Shinzo Abe, president of the main opposition Liberal Democratic party, delivers a speech in Tokyo

The leading contender to become Japan’s prime minister after a general election in December has called for “unlimited” monetary policy easing to beat deflation, while signalling higher spending on public works and defence.

Shinzo Abe, head of the opposition Liberal Democratic party, also took a tough line on a bitter territorial dispute with Beijing, promising to beef up Japan’s coastguard in order to “resolutely defend” the contested Senkaku islands from Chinese challenges.

The LDP is Japan’s largest opposition party, and analysts say Mr Abe is the frontrunner to lead a new administration after a December 16 election that polls suggest will lead to heavy defeat for the ruling Democratic party.

His call for monetary easing will reinforce expectations that an LDP administration would put heavy pressure on the Bank of Japan to step up already hefty purchases of government debt as a way of encouraging inflation and weakening the yen.

Supporters hope such actions will help revive the world’s third-largest economy, but sceptics fret that undermining BoJ independence– while also increasing spending in the heavily indebted state – could pave the way to future fiscal disaster.

Mr Abe’s comments helped push the yen to a six-month low of Y80.75 to the dollar on Thursday, a slide that boosted exporters’ hopes and helped lift the Nikkei 225 index 1.9 per cent.

Mr Abe, who has previously said that a planned doubling of the 5 per cent consumption tax by 2015 should be delayed if the economy remained weak, said bolder easing and well-targeted spending would help boost Japanese growth.

He dismissed as “meaningless” recent moves by the BoJ, saying an October Y11tn increase in the central bank’s asset purchasing programme was too limited to change market sentiment and that the central bank and government should agree on an inflation target of perhaps 2 or 3 per cent.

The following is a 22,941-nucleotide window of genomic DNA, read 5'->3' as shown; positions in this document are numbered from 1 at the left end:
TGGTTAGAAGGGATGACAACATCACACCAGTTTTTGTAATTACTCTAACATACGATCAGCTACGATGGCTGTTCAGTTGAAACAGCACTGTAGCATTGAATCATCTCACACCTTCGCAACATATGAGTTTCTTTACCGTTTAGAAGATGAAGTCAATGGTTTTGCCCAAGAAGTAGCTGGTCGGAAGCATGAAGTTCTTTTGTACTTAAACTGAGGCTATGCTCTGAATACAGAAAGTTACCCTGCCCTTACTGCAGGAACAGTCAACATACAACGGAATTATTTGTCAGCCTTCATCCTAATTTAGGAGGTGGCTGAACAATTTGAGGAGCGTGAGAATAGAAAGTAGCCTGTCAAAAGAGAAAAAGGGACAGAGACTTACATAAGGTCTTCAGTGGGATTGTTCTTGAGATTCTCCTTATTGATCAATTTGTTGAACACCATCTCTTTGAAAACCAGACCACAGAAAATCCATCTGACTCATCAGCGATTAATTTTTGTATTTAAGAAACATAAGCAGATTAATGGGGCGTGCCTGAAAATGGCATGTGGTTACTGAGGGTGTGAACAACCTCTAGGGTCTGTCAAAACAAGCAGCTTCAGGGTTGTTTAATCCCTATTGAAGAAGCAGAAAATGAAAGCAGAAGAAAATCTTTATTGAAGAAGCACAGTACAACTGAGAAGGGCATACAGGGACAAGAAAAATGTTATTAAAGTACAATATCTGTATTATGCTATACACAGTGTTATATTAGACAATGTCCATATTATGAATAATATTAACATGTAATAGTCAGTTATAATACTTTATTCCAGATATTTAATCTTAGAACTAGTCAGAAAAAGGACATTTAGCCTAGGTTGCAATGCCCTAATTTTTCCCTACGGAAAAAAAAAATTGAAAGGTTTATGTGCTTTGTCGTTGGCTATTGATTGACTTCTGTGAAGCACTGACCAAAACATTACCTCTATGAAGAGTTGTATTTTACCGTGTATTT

“The time has come for a general mobilisation of all policy measures to get rid of deflation,” said Mr Abe, a former prime minister who resigned in 2007 after a setback-strewn year in office.

The BoJ should embrace “unlimited easing” and also consider cutting the 0.1 per cent overnight interest paid on banks’ deposits at the BoJ to zero or a negative rate, in order to “strengthen pressure to lend”, he said in a speech in Tokyo.

In an apparent challenge to central bank independence, Mr Abe said monetary policy change could not wait until the end of Masaaki Shirakawa’s term as BoJ governor next April.

Many in the central bank worry that politicians such as Mr Abe are too ready to use monetary easing in the form of BoJ purchases of state debt as an easy way to fund higher spending that often proves wasteful.

But Mr Abe, one of Japan’s most high-profile nationalist politicians, defended public works spending, saying Japan should be ready to pay more for such important projects as earthquake and tsunami defences.

The LDP leader also pledged to spend more on strengthening the coastguard, Japan’s first line of defence against Chinese efforts to challenge Tokyo’s control of the disputed Senkaku island group in the East China Sea. Beijing calls the islands the Diaoyu.

Ahead of the launch of new coastguard vessels, Mr Abe said older vessels could be transferred from the military under the command of ex-navy captains.

“There is no room for negotiation on the Senkaku issue. They are our nation’s inherent territory, and if we in the LDP take power we will resolutely defend the islands and their waters,” Mr Abe said.

Japan’s defence budgets had been cut in recent years, but it was now necessary to match spending to changing international circumstances, he said. “I want to send a sign by ensuring that we catch up with the certain level set by China.”

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